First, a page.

Marker Monday: Herty Field

For the month of June, #MarkerMonday will be exploring sports and recreational history in Georgia. Prepare for a summer of fun and leisure as we delve into the history behind sporting venues and events and famous Georgian athletes.


Image Credit: David Seibert

This week’s #MarkerMonday highlights Herty Field, named for chemist Charles Herty and the site of the first intercollegiate football game played in the state of Georgia. After receiving his doctorate from Johns Hopkins University, Charles Holmes Herty returned to his alma mater of the University of Georgia (UGA) as a chemistry professor in 1890. While at UGA, Herty became involved in efforts to revive the stagnant athletics program. He organized and coached the university’s first football team and worked to raise funds for improved athletic facilities such as the Alumni Athletic Field, later renamed Herty Field in Charles Herty’s honor. On January 30, 1892, UGA competed against Macon’s Mercer College in the first intercollegiate football game in Georgia. Under Coach Herty’s leadership, UGA defeated Mercer College 50-0.

Newspaper Headline “Black and Crimson waves triumphantly over the ball ground.” The Athens Weekly Banner, February 2, 1892.

The Athens Weekly Banner described the scene following UGA’s win saying, “Enthusiasm was supreme, boys were riding around on a sea of shoulders, even the goat was ridden.” (Prior to UGA’s adoption of the English bulldog as a mascot, a goat served as mascot for the first football game.)  Reports from the game also mention that nearly a thousand fans attended the game to cheer on the two teams. Georgia played all its home games at Herty Field until 1911 when Sanford Stadium was constructed. The grounds of Herty Field were then used for informal intramural games and as a R.O.T.C. drill field. In the 1940s, the field was converted into a parking lot, and was later converted back into green space in 1999.

Top Image taken from larger image- Dr. Herty in office with secretary. Image Courtesy of the Georgia Historical Society. Foltz Photography Studio (Savannah, Ga.), photographs, 1899-1960, 1360-21-02-09.


Explore the links below to learn more about Herty Field, Charles H. Herty, and the history of UGA football.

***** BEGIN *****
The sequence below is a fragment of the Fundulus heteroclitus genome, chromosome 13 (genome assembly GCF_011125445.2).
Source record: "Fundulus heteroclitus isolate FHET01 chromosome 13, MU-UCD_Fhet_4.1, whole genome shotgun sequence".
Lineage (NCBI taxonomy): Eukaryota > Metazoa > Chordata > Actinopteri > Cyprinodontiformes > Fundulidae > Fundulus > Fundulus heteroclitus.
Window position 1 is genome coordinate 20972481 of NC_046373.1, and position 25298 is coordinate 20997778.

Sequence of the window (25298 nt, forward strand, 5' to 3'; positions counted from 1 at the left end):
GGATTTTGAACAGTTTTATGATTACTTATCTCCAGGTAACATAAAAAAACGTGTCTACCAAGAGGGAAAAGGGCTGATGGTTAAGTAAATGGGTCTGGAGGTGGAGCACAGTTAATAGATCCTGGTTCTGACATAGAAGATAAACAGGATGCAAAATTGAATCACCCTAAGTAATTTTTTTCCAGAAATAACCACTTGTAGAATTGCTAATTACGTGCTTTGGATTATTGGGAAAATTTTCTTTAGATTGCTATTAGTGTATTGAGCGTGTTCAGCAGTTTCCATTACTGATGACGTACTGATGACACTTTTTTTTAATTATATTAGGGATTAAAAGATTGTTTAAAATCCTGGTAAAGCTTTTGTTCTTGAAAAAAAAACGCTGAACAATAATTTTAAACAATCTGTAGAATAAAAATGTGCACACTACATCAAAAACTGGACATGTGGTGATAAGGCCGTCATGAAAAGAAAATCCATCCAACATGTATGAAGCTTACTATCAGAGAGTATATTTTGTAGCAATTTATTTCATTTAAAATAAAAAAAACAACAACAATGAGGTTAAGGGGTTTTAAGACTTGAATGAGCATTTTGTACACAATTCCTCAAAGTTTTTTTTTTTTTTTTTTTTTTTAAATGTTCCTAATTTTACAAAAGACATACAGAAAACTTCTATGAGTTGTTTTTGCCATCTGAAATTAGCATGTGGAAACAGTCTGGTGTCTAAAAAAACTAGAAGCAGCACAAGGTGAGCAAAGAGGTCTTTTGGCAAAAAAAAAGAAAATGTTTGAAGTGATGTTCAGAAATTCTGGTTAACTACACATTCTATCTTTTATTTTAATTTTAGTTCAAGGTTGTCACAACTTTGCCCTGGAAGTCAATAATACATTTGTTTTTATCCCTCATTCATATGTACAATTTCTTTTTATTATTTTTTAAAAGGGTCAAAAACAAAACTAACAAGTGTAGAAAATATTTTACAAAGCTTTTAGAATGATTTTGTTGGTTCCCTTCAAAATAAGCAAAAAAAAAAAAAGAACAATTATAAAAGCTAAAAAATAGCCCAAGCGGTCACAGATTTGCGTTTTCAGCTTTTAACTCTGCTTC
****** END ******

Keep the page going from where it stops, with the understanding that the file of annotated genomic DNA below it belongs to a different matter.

Charles H. Herty was one of the featured historical figures for the 2016-2017 Georgia History Festival: A State of Innovation.  Check out GHS’ online learning materials such as the Charles Herty Teacher Guide and Feature Historical Figure Profile.

GHS is also proud to house several collection items related to college football in the State of Georgia, including by not limited to game day tickets, photographs, postcards depicting university stadium, UGA Coach Vince Dooley’s play diagrams, and other memorabilia. These items can be referenced by searching GHS’s Digital Images Catalog.

Full Marker Text

New Georgia Encyclopedia (Charles H. Herty)

Discover UGA: 1 UGA Football Game for the History Books

This Day in Athens- 30 January 1892: Georgia Is Victorious in First Football Game, Creates an Athens Obsession

Georgiadogs.com: UGA 1892 Football Schedule

Georgiadogs.com: Former Georgia Head Football Coaches

Georgiadogs.com: History of Our Mascot

Welcome to UGA: Herty Field (video)

Further Reading

“Black and Crimson waves triumphantly over the ball ground.” The Athens Weekly Banner, February 2, 1892. Accessed May 17, 2017. http://dlg.galileo.usg.edu/cgi-bin/meta.cgi?userid=public&dbs=meta&action=retrieve&recno=15&rset=007&format=dlg&h2=athn.

Reed, Thomas Walter. History of the University of Georgia. Hargrett Rare Book and Manuscript Library, as presented in the Digital Library of Georgia.

Roberts, Katy. “Over the Dawg Years: Herty Field transforms from parking lot to student oasis.” The Red and Black. September 10, 2013. Accessed May 17, 2017. http://www.redandblack.com/uganews/campus/over-the-dawg-years-herty-field-transforms-from-parking-lot/article_1b307ac8-19b4-11e3-b948-001a4bcf6878.html.

Sharpe, Wilton. Bulldog Madness: Great Eras in Georgia Football. Nashville, TN: Cumberland House, 2005.


 

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